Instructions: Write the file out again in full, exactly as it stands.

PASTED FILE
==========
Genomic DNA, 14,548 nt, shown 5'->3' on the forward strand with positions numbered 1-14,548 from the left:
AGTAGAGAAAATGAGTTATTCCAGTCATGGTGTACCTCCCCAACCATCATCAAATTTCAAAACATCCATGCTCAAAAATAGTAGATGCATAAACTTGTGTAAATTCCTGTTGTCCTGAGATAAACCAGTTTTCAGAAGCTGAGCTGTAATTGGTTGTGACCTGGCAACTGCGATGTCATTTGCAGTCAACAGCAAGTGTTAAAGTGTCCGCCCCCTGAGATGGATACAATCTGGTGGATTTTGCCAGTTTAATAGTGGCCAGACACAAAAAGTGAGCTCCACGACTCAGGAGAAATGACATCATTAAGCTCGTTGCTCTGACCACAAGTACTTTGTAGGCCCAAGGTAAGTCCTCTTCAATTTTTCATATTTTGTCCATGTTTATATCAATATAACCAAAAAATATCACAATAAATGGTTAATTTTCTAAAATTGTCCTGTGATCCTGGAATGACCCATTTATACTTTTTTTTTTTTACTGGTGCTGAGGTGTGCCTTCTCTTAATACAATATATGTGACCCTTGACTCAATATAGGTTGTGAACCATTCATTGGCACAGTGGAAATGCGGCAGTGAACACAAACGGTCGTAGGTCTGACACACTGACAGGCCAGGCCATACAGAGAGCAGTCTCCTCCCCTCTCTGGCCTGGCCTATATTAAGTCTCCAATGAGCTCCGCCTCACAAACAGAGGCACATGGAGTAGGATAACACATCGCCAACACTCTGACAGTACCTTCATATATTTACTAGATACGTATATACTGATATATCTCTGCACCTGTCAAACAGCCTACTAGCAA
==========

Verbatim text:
Genomic DNA, 14,548 nt, shown 5'->3' on the forward strand with positions numbered 1-14,548 from the left:
AGTAGAGAAAATGAGTTATTCCAGTCATGGTGTACCTCCCCAACCATCATCAAATTTCAAAACATCCATGCTCAAAAATAGTAGATGCATAAACTTGTGTAAATTCCTGTTGTCCTGAGATAAACCAGTTTTCAGAAGCTGAGCTGTAATTGGTTGTGACCTGGCAACTGCGATGTCATTTGCAGTCAACAGCAAGTGTTAAAGTGTCCGCCCCCTGAGATGGATACAATCTGGTGGATTTTGCCAGTTTAATAGTGGCCAGACACAAAAAGTGAGCTCCACGACTCAGGAGAAATGACATCATTAAGCTCGTTGCTCTGACCACAAGTACTTTGTAGGCCCAAGGTAAGTCCTCTTCAATTTTTCATATTTTGTCCATGTTTATATCAATATAACCAAAAAATATCACAATAAATGGTTAATTTTCTAAAATTGTCCTGTGATCCTGGAATGACCCATTTATACTTTTTTTTTTTTACTGGTGCTGAGGTGTGCCTTCTCTTAATACAATATATGTGACCCTTGACTCAATATAGGTTGTGAACCATTCATTGGCACAGTGGAAATGCGGCAGTGAACACAAACGGTCGTAGGTCTGACACACTGACAGGCCAGGCCATACAGAGAGCAGTCTCCTCCCCTCTCTGGCCTGGCCTATATTAAGTCTCCAATGAGCTCCGCCTCACAAACAGAGGCACATGGAGTAGGATAACACATCGCCAACACTCTGACAGTACCTTCATATATTTACTAGATACGTATATACTGATATATCTCTGCACCTGTCAAACAGCCTACTAGCAA